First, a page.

March 6, 2009
Greetings programming friends! It’s Andy Gesner and the staff from HIP Video Promo, here to share an endearing clip from one of the underground’s most reliably-entertaining groups. Most bands will (if their audiences are lucky) put out an album every other year. Then there are the prolific groups – those that annually reward fans with new material. And then there’s Bishop Allen. In 2006, the Brooklyn combo recorded and released 58 new songs on twelve EPs – one for every month of the year. This staggering achievement won the band the respect of National Public Radio, Rolling Stone, Spin, and blogs alike, and brought thousands of new listeners into the group’s orbit. The very next year, Bishop Allen released the critically-acclaimed The Broken String, which again featured new material as well as reworked versions of songs from the EP series. Not since the release of The Magnetic Fields’s 69 Love Songs had New York City been flooded with so many quality songs from the same source. When director Peter Sollett was looking for bands to perform in Nick & Norah’s Infinite Playlist, Bishop Allen was a logical choice.
It’s not the only time their infectious music has accompanied a dramatic work, either. “History Of Excuses”, a standout from theMarch EP, scored an episode of Scrubs. Broken String single “Click, Click, Click, Click” could be heard on Aliens In America. “Middle Management”, the song that the band performed in Nick & Norah, also highlights the soundtrack to the popular Major League Baseball 2K7 videogame from 2K Sports. Bishop Allen music has appeared in Andrew Bujalski’s cult films, and just as they did in Nick & Norah, the band members have even found themselves acting on screen. Write as many quality melodies as Christian Rudder and Justin Rice do, and your voice might become ubiquitous, too.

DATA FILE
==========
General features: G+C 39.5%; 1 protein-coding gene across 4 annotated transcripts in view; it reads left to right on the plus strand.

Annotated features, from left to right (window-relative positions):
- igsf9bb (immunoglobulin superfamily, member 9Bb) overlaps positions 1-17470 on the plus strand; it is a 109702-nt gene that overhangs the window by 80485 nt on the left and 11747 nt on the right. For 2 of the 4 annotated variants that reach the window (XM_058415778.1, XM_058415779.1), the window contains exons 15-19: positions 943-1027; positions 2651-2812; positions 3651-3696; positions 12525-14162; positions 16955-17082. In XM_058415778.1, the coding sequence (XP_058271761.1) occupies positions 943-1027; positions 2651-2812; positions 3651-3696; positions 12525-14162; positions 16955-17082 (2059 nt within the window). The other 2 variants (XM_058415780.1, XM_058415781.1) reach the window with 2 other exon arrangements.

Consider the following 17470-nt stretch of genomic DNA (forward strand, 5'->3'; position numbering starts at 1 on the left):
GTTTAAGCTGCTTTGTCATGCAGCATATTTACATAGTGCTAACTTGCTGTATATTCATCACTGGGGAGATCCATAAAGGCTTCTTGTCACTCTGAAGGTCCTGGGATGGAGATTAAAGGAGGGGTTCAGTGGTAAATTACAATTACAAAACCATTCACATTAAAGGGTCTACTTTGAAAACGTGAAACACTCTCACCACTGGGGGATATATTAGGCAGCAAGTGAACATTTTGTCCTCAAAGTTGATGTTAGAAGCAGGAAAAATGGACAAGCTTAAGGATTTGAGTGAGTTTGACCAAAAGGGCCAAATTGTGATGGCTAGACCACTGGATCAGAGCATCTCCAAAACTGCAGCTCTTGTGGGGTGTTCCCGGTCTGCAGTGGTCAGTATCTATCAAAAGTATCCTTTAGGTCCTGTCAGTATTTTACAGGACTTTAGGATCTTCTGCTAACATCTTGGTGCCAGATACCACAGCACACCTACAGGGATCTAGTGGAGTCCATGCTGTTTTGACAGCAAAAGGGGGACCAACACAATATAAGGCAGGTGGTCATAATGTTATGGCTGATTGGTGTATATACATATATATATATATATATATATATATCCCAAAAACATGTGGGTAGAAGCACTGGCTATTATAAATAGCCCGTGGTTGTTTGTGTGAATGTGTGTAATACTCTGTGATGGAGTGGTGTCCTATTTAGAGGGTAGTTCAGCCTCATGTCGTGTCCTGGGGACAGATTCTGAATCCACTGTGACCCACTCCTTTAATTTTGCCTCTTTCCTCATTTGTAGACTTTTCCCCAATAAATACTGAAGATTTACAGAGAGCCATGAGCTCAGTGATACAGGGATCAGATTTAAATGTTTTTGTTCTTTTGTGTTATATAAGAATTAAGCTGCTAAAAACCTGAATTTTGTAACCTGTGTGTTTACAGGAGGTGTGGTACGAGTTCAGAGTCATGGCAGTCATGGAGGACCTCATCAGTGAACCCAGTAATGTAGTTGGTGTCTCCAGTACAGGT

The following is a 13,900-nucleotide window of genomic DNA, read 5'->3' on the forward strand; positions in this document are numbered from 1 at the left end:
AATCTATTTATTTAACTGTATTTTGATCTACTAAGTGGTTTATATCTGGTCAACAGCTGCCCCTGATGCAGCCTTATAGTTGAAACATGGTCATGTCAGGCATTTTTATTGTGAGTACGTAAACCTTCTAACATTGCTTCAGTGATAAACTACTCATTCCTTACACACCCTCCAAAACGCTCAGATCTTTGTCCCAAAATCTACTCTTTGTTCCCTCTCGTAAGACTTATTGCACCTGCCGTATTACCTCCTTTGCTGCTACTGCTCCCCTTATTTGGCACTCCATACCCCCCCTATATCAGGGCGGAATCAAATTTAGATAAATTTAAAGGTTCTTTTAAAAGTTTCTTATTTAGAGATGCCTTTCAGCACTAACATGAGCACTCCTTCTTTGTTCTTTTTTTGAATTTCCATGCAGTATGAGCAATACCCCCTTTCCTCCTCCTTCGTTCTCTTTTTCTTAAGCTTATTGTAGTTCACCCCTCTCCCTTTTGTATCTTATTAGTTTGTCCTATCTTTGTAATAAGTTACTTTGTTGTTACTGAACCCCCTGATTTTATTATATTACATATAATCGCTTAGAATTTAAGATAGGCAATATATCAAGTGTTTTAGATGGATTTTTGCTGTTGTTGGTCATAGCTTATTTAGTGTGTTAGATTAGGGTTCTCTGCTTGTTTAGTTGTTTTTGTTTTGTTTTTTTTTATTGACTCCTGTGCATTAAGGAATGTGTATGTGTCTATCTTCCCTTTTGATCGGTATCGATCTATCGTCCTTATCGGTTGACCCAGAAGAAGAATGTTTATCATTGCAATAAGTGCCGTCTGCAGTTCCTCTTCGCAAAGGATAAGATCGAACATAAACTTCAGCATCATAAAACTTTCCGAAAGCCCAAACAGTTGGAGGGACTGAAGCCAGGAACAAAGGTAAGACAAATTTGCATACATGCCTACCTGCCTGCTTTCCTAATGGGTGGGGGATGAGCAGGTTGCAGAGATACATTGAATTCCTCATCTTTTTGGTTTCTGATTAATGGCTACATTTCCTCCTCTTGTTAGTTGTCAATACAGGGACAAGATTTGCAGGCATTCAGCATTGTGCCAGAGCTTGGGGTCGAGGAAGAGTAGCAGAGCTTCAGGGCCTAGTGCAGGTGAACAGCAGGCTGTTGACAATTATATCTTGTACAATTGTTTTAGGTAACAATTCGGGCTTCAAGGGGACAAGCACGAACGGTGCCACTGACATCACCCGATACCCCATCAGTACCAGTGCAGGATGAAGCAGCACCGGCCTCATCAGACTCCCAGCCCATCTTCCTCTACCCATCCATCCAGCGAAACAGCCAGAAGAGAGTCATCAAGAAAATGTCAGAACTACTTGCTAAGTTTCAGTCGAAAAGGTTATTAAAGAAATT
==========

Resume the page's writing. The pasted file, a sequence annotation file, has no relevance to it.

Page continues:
It’s ironic, then, that the first single from Grrr…, the upcoming release by the band, is a song about invisibility. With their usual wit and poise, Bishop Allen tackles encroaching obsolescence on “Dimmer”, and they do so with a sparkling verse and a barbed-wire hook. As always, the group’s arrangement sensibility is inspired: here, a gorgeous violin plays counterpoint to the bouncy melody. “Dimmer” communicates some of the intimacy and energy of Bishop Allen’s live set – they’ve become one of New York City’s biggest draws, and they’ll be taking the act across the country after the release of Grrr…
Filmmaker Randy Bell, who has also directed clips for We Are Scientists, is no stranger to the members of Bishop Allen: it was he who shot the clever clip that accompanied “Click, Click, Click, Click”. He’s back behind the camera for “Dimmer”, and he proves, once again, to be a dynamic and invaluable accomplice. Just as he did in the “Click” video, Bell plays with representation and expectation: here, pictures of the band members are projected onto a large white piece of paper. At first, it just seems like the images are faded a bit – but then a pair of scissors begins to cut along the outlines of the musicians’ bodies. It’s destabilizing: it is a visual metaphor for impermanence. Shots of Bishop Allen in action are every bit as hypnotic and strange – they perform together on a theatre stage, costumed, while film footage is projected on screens behind them. Flashlights briefly illuminate their faces – then they’re switched off, and the screen goes black.
We are thrilled to be working with Dead Oceans to promote Bishop Allen and the “Dimmer” video! We have plenty of copies ofGrrr… for giveaways and contests, so get in touch! If you need more info, call Andy Gesner at 732-613-1779 or e-mail us at info@HIPVideoPromo.com. You can also visit www.DeadOceans.com to find out more about Bishop Allen.
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